Ahsogaek v. StateAnnotate this Case
652 P.2d 505 (1982)
Evans AHSOGAEK, Appellant, v. STATE of Alaska, Appellee.
Court of Appeals of Alaska.
October 15, 1982.
G. Blair McCune, Asst. Public Defender, Fairbanks, and Dana Fabe, Public Defender, Anchorage, for appellant.
David C. Stewart, Asst. Dist. Atty., Harry L. Davis, Dist. Atty., Fairbanks, and Wilson L. Condon, Atty. Gen., Juneau, for appellee.
Before BRYNER, C.J., and COATS and SINGLETON, JJ.OPINION
Evans Ahsogaek was charged with driving while intoxicated for driving with a *506 blood alcohol level of .10 percent or more, in violation of AS 28.35.030(a)(2). According to the complaint a breathalyzer examination showed that Ahsogaek had a blood alcohol level of .27 percent. Prior to trial the defendant asked the court for a protective order preventing the state from admitting into evidence the results of the breathalyzer examination. The defendant argued that the results of the breathalyzer test should be inadmissible because the records for the breathalyzer instrument showed that it had been calibrated at an interval of sixty-one days. 7 AAC 30.050 requires the breathalyzer to be calibrated at an interval "not to exceed sixty (60) days." Ahsogaek's breathalyzer test was administered on August 25, 1981. The instrument used to test Ahsogaek's breath was calibrated on July 6, 1981 and September 6, 1981. The trial court found that there had been substantial compliance with 7 AAC 30.050 and denied the defendant's motion for a protective order. The defendant subsequently entered a Cooksey plea. Cooksey v. State, 524 P.2d 1251 (Alaska 1974). The court found that the denial of the protective order was a dispositive issue.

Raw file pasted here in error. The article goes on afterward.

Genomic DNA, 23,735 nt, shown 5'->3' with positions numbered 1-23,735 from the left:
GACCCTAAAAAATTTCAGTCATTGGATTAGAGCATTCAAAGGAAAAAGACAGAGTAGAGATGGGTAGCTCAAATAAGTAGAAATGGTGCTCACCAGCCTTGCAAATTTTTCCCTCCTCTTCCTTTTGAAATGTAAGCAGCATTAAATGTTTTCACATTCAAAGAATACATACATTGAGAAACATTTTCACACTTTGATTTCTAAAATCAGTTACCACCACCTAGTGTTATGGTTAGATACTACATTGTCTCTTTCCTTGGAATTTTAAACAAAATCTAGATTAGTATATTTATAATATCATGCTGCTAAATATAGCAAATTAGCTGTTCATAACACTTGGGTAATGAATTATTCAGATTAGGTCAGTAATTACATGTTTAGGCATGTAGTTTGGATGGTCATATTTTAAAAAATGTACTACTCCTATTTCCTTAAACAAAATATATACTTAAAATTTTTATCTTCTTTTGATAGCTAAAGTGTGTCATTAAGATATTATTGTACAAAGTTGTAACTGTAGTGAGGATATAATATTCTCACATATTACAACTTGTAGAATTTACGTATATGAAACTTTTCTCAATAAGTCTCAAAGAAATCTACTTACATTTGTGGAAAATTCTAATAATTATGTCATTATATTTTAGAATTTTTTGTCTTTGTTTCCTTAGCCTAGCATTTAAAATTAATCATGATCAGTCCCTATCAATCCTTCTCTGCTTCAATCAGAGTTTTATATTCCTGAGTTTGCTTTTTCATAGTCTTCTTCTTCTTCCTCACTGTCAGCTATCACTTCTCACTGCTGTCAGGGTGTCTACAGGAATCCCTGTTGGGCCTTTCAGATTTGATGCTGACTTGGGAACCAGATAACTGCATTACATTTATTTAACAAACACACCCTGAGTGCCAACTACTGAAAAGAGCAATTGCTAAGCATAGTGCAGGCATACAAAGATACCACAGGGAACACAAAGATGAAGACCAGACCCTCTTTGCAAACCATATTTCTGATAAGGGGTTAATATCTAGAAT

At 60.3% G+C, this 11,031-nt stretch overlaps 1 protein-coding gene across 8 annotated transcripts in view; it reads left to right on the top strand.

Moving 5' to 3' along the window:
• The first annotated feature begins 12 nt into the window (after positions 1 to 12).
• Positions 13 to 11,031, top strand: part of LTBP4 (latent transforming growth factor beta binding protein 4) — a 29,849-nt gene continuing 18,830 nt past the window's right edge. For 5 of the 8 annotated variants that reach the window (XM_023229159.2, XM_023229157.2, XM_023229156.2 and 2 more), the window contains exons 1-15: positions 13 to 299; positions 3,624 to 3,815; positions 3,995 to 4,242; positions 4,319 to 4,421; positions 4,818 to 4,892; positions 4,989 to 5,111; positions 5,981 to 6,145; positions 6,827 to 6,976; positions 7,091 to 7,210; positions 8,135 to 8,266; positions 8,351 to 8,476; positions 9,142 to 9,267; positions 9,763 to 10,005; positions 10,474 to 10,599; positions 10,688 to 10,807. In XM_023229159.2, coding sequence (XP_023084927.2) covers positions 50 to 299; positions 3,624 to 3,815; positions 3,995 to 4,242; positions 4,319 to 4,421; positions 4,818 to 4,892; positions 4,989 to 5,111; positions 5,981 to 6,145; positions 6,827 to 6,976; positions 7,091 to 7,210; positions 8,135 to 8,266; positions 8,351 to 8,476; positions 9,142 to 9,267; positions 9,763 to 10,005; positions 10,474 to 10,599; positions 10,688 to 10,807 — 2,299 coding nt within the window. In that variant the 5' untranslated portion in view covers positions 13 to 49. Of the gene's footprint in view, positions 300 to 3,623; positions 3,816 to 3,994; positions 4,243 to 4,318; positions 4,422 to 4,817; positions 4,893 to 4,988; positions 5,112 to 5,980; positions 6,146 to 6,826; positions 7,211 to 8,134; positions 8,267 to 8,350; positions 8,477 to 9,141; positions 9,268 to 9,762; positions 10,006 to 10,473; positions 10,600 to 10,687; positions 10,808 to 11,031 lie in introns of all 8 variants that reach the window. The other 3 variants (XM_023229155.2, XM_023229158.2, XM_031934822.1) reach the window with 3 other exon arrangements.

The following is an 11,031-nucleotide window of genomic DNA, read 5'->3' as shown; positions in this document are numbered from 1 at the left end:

We find that the trial court did not abuse its discretion in determining that there had been substantial compliance with 7 AAC 30.050. The court therefore did not err in denying the protective order.
AS 28.35.033(d) essentially establishes foundational requirements for the admission of breathalyzer test results. If the state can show that the regulations of the Department of Health and Social Services have been followed, then a sufficient foundation has been established and the breathalyzer test is admissible. If the state does not strictly comply with the regulations, then it can still show that it has substantially complied with the regulations in order to establish a sufficient foundation to admit the breathalyzer examination. Oveson v. State, 574 P.2d 801 (Alaska 1978); Wester v. State, 528 P.2d 1179, 1180-83 (Alaska 1974), cert. denied, 423 U.S. 836, 95 S. Ct. 60, 46 L. Ed. 2d 54 (1975).
In the instant case the record contains the breathalyzer calibration reports for the machine in question. The reports on their face seem to reflect that the breathalyzer was properly operating on July 6, 1981 and on September 6, 1981. We believe that this documentary evidence is sufficient to establish substantial compliance with 7 AAC 30.050. The defendant has not presented any evidence to suggest that the breathalyzer was not working properly because it was calibrated one day late. Such evidence if it existed could have been presented in support of an argument that a sufficient foundation for admission of the breathalyzer results had not been shown.
We also emphasize that the question before both the trial court and this court concerned only foundation. Had the case gone to trial, the defendant would not have been precluded from arguing about the weight which the breathalyzer examination should be given by the jury.
The judgment is AFFIRMED.